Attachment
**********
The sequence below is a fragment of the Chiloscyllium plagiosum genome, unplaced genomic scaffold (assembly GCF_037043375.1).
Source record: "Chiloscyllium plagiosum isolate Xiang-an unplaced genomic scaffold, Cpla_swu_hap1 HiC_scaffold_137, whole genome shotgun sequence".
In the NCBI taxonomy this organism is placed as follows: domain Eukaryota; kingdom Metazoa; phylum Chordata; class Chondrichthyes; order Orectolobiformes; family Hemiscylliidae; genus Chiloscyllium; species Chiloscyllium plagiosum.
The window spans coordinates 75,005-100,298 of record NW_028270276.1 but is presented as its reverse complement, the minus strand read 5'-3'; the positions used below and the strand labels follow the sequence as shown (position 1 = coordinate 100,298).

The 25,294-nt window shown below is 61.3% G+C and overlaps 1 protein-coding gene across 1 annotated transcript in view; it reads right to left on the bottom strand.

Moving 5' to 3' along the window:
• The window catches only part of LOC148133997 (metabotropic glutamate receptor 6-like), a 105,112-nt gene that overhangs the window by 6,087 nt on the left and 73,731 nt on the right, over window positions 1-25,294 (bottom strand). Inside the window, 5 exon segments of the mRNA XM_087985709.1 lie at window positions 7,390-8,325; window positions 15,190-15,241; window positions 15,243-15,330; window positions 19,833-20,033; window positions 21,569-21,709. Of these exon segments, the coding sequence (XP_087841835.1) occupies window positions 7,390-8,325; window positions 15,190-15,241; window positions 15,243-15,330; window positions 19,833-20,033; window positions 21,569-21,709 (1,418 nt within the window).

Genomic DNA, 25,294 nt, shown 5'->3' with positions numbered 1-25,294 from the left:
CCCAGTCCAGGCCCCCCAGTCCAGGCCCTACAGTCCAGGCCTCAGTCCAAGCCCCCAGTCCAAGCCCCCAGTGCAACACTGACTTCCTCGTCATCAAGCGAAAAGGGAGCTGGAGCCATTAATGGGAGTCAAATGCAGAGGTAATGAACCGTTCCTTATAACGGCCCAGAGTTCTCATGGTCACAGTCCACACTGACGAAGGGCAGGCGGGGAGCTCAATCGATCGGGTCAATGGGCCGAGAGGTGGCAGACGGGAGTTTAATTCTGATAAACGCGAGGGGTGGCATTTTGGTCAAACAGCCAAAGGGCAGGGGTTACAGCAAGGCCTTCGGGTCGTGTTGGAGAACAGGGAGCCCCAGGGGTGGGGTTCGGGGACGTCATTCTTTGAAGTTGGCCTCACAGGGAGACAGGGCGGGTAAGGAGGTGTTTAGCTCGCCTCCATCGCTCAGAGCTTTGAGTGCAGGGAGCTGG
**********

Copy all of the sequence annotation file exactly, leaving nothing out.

The sequence below is a fragment of the Chiloscyllium plagiosum genome, unplaced genomic scaffold (assembly GCF_037043375.1).
Source record: "Chiloscyllium plagiosum isolate Xiang-an unplaced genomic scaffold, Cpla_swu_hap1 HiC_scaffold_137, whole genome shotgun sequence".
In the NCBI taxonomy this organism is placed as follows: domain Eukaryota; kingdom Metazoa; phylum Chordata; class Chondrichthyes; order Orectolobiformes; family Hemiscylliidae; genus Chiloscyllium; species Chiloscyllium plagiosum.
The window spans coordinates 75,005-100,298 of record NW_028270276.1 but is presented as its reverse complement, the minus strand read 5'-3'; the positions used below and the strand labels follow the sequence as shown (position 1 = coordinate 100,298).

The 25,294-nt window shown below is 61.3% G+C and overlaps 1 protein-coding gene across 1 annotated transcript in view; it reads right to left on the bottom strand.

Moving 5' to 3' along the window:
• The window catches only part of LOC148133997 (metabotropic glutamate receptor 6-like), a 105,112-nt gene that overhangs the window by 6,087 nt on the left and 73,731 nt on the right, over window positions 1-25,294 (bottom strand). Inside the window, 5 exon segments of the mRNA XM_087985709.1 lie at window positions 7,390-8,325; window positions 15,190-15,241; window positions 15,243-15,330; window positions 19,833-20,033; window positions 21,569-21,709. Of these exon segments, the coding sequence (XP_087841835.1) occupies window positions 7,390-8,325; window positions 15,190-15,241; window positions 15,243-15,330; window positions 19,833-20,033; window positions 21,569-21,709 (1,418 nt within the window).

Genomic DNA, 25,294 nt, shown 5'->3' with positions numbered 1-25,294 from the left:
CCCAGTCCAGGCCCCCCAGTCCAGGCCCTACAGTCCAGGCCTCAGTCCAAGCCCCCAGTCCAAGCCCCCAGTGCAACACTGACTTCCTCGTCATCAAGCGAAAAGGGAGCTGGAGCCATTAATGGGAGTCAAATGCAGAGGTAATGAACCGTTCCTTATAACGGCCCAGAGTTCTCATGGTCACAGTCCACACTGACGAAGGGCAGGCGGGGAGCTCAATCGATCGGGTCAATGGGCCGAGAGGTGGCAGACGGGAGTTTAATTCTGATAAACGCGAGGGGTGGCATTTTGGTCAAACAGCCAAAGGGCAGGGGTTACAGCAAGGCCTTCGGGTCGTGTTGGAGAACAGGGAGCCCCAGGGGTGGGGTTCGGGGACGTCATTCTTTGAAGTTGGCCTCACAGGGAGACAGGGCGGGTAAGGAGGTGTTTAGCTCGCCTCCATCGCTCAGAGCTTTGAGTGCAGGGAGCTGG